Preparations are in full swing at the Egyptian Museum in Tahrir Square to display the newly arrived collection of Tutankhamun’s tomb, offered to Egypt by the Metropolitan Museum of Art (MET).
This collection includes 19 objects from Tutankhamun's tomb, which were formerly in the private collections of archaeologist, Howard Carter, who discovered the tomb and Lord Caernarvon, who sponsored the early 20th century excavation.
These small-scale objects are divided into two groups. Fifteen of them have the status of bits or samples, while the remaining four are of more significant art-historical interest and include a small bronze dog, a small faience sphinx bracelet-element and a collar of beads.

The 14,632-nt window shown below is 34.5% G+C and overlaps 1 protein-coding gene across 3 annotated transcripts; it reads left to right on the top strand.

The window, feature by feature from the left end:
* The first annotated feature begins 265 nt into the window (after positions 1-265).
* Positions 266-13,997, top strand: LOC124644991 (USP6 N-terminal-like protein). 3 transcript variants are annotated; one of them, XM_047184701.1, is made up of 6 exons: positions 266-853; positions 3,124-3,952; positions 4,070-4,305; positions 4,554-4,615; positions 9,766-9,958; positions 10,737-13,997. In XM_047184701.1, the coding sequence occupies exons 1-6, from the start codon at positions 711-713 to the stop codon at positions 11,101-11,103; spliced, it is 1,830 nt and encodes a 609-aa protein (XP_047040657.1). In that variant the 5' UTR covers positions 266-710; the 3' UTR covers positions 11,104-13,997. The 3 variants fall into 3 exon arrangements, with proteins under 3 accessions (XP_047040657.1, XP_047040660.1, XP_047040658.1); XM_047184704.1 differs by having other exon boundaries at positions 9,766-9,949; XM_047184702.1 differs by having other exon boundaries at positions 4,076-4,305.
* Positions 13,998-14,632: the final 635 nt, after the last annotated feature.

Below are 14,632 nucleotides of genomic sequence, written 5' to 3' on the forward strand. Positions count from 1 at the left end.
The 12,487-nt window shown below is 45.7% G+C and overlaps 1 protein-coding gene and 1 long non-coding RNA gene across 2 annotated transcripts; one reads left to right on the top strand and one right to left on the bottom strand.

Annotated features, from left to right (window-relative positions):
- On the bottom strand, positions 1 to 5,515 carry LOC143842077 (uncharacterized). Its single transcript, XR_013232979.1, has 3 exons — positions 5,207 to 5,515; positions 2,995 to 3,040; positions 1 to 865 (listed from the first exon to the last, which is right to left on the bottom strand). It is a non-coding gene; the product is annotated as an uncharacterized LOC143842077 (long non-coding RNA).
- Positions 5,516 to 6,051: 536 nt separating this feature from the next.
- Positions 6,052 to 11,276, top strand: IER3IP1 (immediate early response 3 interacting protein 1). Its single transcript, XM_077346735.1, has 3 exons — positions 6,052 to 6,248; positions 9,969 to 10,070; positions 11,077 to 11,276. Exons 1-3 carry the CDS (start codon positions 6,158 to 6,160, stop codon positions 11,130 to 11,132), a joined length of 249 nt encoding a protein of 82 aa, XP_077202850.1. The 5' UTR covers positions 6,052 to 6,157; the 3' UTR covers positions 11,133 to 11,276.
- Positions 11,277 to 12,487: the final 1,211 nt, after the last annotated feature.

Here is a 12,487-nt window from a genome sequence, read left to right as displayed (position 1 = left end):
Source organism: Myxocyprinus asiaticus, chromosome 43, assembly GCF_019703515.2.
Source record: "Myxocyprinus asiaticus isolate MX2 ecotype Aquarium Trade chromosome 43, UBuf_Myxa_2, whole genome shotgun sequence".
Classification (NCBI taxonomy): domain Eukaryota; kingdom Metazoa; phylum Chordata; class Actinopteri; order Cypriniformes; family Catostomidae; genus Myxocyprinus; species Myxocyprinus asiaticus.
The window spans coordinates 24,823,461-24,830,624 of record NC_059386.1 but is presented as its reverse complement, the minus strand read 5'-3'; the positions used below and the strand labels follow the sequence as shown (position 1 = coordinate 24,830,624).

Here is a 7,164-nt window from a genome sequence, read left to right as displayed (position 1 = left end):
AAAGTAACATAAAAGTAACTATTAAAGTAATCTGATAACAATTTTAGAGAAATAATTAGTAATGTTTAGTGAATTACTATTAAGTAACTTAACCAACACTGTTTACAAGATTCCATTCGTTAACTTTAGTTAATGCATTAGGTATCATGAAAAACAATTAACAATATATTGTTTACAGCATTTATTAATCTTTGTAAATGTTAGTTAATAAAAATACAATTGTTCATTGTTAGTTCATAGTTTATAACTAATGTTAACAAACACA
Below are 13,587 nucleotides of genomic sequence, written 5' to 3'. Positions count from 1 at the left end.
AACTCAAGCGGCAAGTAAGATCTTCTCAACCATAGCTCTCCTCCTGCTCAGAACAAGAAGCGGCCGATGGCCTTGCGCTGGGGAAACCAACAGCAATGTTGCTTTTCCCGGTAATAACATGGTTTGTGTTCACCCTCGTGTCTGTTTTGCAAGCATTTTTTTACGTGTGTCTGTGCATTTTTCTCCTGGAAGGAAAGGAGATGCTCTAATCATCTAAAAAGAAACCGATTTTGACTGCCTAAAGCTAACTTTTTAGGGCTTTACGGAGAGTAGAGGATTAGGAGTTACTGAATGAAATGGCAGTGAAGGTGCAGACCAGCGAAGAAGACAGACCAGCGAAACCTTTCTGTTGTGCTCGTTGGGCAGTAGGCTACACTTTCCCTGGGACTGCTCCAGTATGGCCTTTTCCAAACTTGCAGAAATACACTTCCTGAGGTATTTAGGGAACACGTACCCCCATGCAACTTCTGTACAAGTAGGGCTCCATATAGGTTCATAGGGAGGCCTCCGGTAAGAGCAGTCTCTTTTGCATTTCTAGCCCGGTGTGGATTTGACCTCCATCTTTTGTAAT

The pieces were acquired by Carter's niece after they had been probated with his estate and were later recognised to have been noted in the tomb records, although they do not appear in any excavation photographs. Two other pieces include a part of a handle and a broad collar accompanied by additional beads, which entered the collection because they were found in 1939 among the contents of Carter's house in Luxor. All of the contents of that home were bequeathed by Carter to the MET.
Monday, August 01, 2011
19 items returned from MET to go on display in Egypt
Ahram Online (Nevine El-Aref)